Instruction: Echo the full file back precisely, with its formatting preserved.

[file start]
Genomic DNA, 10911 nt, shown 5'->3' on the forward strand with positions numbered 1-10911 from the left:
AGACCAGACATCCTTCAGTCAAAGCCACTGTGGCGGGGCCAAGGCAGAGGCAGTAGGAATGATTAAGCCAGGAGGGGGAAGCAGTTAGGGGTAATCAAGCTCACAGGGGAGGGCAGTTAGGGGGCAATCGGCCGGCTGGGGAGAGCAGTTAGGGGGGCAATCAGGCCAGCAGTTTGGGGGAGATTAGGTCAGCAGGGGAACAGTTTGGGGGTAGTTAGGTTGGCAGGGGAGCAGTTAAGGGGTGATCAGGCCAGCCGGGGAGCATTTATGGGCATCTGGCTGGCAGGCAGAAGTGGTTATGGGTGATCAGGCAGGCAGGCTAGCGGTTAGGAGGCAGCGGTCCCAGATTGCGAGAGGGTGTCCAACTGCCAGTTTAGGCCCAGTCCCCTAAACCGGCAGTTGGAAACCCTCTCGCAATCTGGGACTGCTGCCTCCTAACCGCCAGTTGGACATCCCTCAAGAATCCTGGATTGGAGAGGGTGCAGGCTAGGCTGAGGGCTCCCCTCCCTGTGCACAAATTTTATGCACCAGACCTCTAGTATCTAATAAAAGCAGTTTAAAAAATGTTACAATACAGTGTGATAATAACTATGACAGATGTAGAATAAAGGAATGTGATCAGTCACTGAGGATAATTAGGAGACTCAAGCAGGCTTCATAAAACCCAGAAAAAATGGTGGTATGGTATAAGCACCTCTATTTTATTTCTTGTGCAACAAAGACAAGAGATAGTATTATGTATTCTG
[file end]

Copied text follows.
Genomic DNA, 10911 nt, shown 5'->3' on the forward strand with positions numbered 1-10911 from the left:
AGACCAGACATCCTTCAGTCAAAGCCACTGTGGCGGGGCCAAGGCAGAGGCAGTAGGAATGATTAAGCCAGGAGGGGGAAGCAGTTAGGGGTAATCAAGCTCACAGGGGAGGGCAGTTAGGGGGCAATCGGCCGGCTGGGGAGAGCAGTTAGGGGGGCAATCAGGCCAGCAGTTTGGGGGAGATTAGGTCAGCAGGGGAACAGTTTGGGGGTAGTTAGGTTGGCAGGGGAGCAGTTAAGGGGTGATCAGGCCAGCCGGGGAGCATTTATGGGCATCTGGCTGGCAGGCAGAAGTGGTTATGGGTGATCAGGCAGGCAGGCTAGCGGTTAGGAGGCAGCGGTCCCAGATTGCGAGAGGGTGTCCAACTGCCAGTTTAGGCCCAGTCCCCTAAACCGGCAGTTGGAAACCCTCTCGCAATCTGGGACTGCTGCCTCCTAACCGCCAGTTGGACATCCCTCAAGAATCCTGGATTGGAGAGGGTGCAGGCTAGGCTGAGGGCTCCCCTCCCTGTGCACAAATTTTATGCACCAGACCTCTAGTATCTAATAAAAGCAGTTTAAAAAATGTTACAATACAGTGTGATAATAACTATGACAGATGTAGAATAAAGGAATGTGATCAGTCACTGAGGATAATTAGGAGACTCAAGCAGGCTTCATAAAACCCAGAAAAAATGGTGGTATGGTATAAGCACCTCTATTTTATTTCTTGTGCAACAAAGACAAGAGATAGTATTATGTATTCTG